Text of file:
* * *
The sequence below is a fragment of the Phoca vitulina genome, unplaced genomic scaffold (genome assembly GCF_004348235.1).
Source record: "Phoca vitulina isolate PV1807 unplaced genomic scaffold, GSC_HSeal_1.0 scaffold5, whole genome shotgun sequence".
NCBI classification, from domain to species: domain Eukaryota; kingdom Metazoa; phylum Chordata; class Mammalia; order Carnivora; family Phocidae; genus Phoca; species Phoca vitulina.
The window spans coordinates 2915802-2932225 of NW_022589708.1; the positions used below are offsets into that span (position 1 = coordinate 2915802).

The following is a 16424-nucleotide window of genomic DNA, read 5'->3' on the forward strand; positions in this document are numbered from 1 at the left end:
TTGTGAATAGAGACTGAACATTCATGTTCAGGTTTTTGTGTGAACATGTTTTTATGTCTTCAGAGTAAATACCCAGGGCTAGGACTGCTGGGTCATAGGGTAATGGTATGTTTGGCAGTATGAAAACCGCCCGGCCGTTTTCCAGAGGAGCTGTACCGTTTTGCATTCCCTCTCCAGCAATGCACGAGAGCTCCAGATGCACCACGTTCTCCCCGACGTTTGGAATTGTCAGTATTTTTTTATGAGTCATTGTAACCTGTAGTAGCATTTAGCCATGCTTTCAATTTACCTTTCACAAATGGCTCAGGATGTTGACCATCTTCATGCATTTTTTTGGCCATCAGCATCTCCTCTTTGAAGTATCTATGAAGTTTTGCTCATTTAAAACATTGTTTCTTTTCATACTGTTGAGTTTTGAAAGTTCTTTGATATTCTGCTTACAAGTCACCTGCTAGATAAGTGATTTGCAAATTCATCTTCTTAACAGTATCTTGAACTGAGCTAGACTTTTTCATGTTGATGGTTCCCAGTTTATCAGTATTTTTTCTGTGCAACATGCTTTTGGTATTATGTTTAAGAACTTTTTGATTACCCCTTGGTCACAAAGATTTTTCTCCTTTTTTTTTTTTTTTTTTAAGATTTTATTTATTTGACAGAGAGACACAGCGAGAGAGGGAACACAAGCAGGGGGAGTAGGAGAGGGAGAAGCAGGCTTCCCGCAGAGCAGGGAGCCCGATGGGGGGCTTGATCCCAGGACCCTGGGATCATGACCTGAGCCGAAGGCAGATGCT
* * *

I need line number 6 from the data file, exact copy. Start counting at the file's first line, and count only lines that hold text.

TTGTGAATAGAGACTGAACATTCATGTTCAGGTTTTTGTGTGAACATGTTTTTATGTCTTCAGAGTAAATACCCAGGGCTAGGACTGCTGGGTCATAGGGTAATGGTATGTTTGGCAGTATGAAAACCGCCCGGCCGTTTTCCAGAGGAGCTGTACCGTTTTGCATTCCCTCTCCAGCAATGCACGAGAGCTCCAGATGCACCACGTTCTCCCCGACGTTTGGAATTGTCAGTATTTTTTTATGAGTCATTGTAACCTGTAGTAGCATTTAGCCATGCTTTCAATTTACCTTTCACAAATGGCTCAGGATGTTGACCATCTTCATGCATTTTTTTGGCCATCAGCATCTCCTCTTTGAAGTATCTATGAAGTTTTGCTCATTTAAAACATTGTTTCTTTTCATACTGTTGAGTTTTGAAAGTTCTTTGATATTCTGCTTACAAGTCACCTGCTAGATAAGTGATTTGCAAATTCATCTTCTTAACAGTATCTTGAACTGAGCTAGACTTTTTCATGTTGATGGTTCCCAGTTTATCAGTATTTTTTCTGTGCAACATGCTTTTGGTATTATGTTTAAGAACTTTTTGATTACCCCTTGGTCACAAAGATTTTTCTCCTTTTTTTTTTTTTTTTTTAAGATTTTATTTATTTGACAGAGAGACACAGCGAGAGAGGGAACACAAGCAGGGGGAGTAGGAGAGGGAGAAGCAGGCTTCCCGCAGAGCAGGGAGCCCGATGGGGGGCTTGATCCCAGGACCCTGGGATCATGACCTGAGCCGAAGGCAGATGCT